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Year : 2022  |  Volume : 5  |  Issue : 4  |  Page : 110-115

An observational study of the correlation between Clinical/Etiological/Anatomical/Pathophysiological, Venous Clinical Severity Score, and heaviness/ache/swelling/throbbing/itching classifications for chronic venous insufficiency

1 Department of Ultrasound, The First Medical Center of Chinese PLA General Hospital, Beijing, China
2 Department of Ultrasound, The First Affiliated Hospital of the Air Force Medical University, Xi'an, China
3 Vascular Center, University of California, Davis, California, USA

Correspondence Address:
Dr. Yung-Wei Chi
Vascular Center, University of California, Davis, 4860 Y Street, Sacramento, CA 95817
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Source of Support: None, Conflict of Interest: None

DOI: 10.4103/2589-9686.376920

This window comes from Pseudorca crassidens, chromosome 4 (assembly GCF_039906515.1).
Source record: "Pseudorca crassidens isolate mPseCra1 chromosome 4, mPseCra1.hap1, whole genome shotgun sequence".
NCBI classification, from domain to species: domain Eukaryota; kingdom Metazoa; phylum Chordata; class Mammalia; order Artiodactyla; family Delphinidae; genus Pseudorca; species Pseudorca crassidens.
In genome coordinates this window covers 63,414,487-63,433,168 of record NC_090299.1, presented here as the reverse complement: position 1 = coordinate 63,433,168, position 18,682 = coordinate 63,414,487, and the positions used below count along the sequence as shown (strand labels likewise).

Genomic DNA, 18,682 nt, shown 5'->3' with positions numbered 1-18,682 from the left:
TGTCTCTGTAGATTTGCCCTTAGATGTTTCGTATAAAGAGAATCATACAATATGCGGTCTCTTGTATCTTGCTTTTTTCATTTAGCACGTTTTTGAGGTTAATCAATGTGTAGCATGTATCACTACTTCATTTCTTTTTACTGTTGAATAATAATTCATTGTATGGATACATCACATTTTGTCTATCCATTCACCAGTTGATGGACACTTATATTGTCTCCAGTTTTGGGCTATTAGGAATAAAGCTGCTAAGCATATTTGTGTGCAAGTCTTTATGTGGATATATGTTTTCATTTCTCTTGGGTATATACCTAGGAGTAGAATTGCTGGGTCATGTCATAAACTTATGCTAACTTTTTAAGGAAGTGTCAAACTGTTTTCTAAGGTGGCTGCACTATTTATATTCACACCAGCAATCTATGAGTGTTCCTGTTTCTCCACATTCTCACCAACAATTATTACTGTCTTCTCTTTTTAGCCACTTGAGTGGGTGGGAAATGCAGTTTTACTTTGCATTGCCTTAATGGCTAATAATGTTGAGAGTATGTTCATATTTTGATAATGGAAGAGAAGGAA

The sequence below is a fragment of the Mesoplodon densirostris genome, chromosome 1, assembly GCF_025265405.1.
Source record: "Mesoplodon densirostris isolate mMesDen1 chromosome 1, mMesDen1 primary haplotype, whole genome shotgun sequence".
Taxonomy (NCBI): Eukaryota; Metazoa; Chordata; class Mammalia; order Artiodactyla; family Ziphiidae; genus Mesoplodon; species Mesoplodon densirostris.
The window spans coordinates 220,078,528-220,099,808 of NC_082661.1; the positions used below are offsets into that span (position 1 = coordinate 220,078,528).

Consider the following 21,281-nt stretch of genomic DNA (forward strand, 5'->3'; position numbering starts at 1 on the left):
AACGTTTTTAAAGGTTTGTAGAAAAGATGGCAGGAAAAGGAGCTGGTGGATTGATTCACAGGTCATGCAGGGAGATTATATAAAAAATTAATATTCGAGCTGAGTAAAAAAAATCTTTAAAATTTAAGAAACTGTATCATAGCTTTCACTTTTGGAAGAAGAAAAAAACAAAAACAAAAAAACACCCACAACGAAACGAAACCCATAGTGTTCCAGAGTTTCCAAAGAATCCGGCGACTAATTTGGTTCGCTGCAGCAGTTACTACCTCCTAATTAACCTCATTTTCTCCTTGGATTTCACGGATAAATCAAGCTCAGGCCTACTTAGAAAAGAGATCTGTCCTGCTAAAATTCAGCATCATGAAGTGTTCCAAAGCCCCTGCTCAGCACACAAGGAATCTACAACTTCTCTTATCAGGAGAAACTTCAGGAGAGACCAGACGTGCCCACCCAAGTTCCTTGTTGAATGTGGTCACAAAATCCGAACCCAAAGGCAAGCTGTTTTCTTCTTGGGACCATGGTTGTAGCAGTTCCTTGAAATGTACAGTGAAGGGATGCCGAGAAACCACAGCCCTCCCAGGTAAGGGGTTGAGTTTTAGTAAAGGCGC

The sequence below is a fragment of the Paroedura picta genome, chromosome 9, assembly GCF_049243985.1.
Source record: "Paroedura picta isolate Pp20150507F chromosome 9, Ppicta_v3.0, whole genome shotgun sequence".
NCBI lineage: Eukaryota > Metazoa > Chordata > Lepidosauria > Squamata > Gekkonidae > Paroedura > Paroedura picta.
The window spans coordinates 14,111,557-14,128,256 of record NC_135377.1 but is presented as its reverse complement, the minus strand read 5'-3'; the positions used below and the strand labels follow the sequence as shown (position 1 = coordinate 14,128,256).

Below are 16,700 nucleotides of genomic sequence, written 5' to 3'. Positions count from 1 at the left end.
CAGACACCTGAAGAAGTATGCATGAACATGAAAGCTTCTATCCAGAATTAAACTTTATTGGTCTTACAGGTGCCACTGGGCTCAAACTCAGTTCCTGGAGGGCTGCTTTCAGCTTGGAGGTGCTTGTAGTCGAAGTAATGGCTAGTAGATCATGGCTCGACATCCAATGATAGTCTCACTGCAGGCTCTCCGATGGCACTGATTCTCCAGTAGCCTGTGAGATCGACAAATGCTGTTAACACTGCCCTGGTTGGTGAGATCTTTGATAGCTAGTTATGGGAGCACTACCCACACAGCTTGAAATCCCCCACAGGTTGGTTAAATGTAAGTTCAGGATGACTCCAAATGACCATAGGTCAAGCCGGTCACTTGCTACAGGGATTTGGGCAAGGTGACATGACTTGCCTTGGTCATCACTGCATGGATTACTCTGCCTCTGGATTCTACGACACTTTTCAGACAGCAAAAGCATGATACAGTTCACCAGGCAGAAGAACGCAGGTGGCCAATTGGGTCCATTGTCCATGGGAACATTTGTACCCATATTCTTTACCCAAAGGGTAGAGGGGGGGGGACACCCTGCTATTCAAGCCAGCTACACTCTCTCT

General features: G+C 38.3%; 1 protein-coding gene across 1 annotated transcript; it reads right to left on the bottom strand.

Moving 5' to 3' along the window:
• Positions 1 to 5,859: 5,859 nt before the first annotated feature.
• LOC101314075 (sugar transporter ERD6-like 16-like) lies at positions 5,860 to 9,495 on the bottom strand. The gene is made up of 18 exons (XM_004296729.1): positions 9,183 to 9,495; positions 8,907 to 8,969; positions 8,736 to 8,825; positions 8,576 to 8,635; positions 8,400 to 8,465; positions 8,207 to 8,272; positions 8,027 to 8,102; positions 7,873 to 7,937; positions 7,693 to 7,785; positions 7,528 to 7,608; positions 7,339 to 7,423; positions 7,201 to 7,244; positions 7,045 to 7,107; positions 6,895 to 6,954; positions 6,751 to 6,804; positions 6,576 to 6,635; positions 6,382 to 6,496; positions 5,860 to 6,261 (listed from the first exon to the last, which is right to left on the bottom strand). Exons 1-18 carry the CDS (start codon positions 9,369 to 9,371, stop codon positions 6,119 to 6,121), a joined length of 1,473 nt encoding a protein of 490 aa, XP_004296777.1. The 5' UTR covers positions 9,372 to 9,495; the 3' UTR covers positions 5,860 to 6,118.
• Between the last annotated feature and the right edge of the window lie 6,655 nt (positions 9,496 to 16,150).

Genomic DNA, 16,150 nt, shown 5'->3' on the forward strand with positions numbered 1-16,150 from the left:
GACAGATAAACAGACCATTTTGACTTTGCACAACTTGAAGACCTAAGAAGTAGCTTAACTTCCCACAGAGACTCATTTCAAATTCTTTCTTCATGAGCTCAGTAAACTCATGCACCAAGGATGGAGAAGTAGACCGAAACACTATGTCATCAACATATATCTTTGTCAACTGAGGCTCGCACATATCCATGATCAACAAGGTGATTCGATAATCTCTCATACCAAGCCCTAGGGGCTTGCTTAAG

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OBJECTIVE: This study aimed to evaluate consecutive patients with chronic venous insufficiency (CVI) describing the relationship between Clinical/Etiological/Anatomical/Pathophysiological (CEAP) classification, leg heaviness/ache/swelling/throbbing/itching (HASTI) score, and Venous Clinical Severity Score (VCSS) and assessing the correlation between them. MATERIALS AND METHODS: The CEAP classification, HASTI, and VCSS of consecutive patients were recorded, and their correlations were evaluated. RESULTS: Four hundred eighty-four consecutive patients from March 2018 to March 2019 were studied. Significant correlations were detected between the HASTI and CEAP classification (F = 16.558, P < 0.001) and between VCSS and CEAP classification (F = 57.073, P < 0.001). The VCSS correlated more positively with CEAP (Spearman's correlation coefficient r = 0.740, P < 0.001) than HASTI (Spearman's correlation coefficient r = 0.536, P < 0.001). Using CEAP ≥2 as the cutoff, the areas under the receiver operating characteristics curve of the HASTI and VCSS were 0.694 and 0.774, respectively (P < 0.001 or both). The HASTI and VCSS cutoff values of 6.50 and 4.50, respectively, were identified as indicators of significant CVI with corresponding sensitivities of 63.8% and 78.7% and specificities of 65.6% and 47.0%, respectively. CONCLUSION: Increasing HASTI and VCSS corresponded to increasing CEAP class in patients with CVI. The result may be applicable for early screening of patients with CVI.

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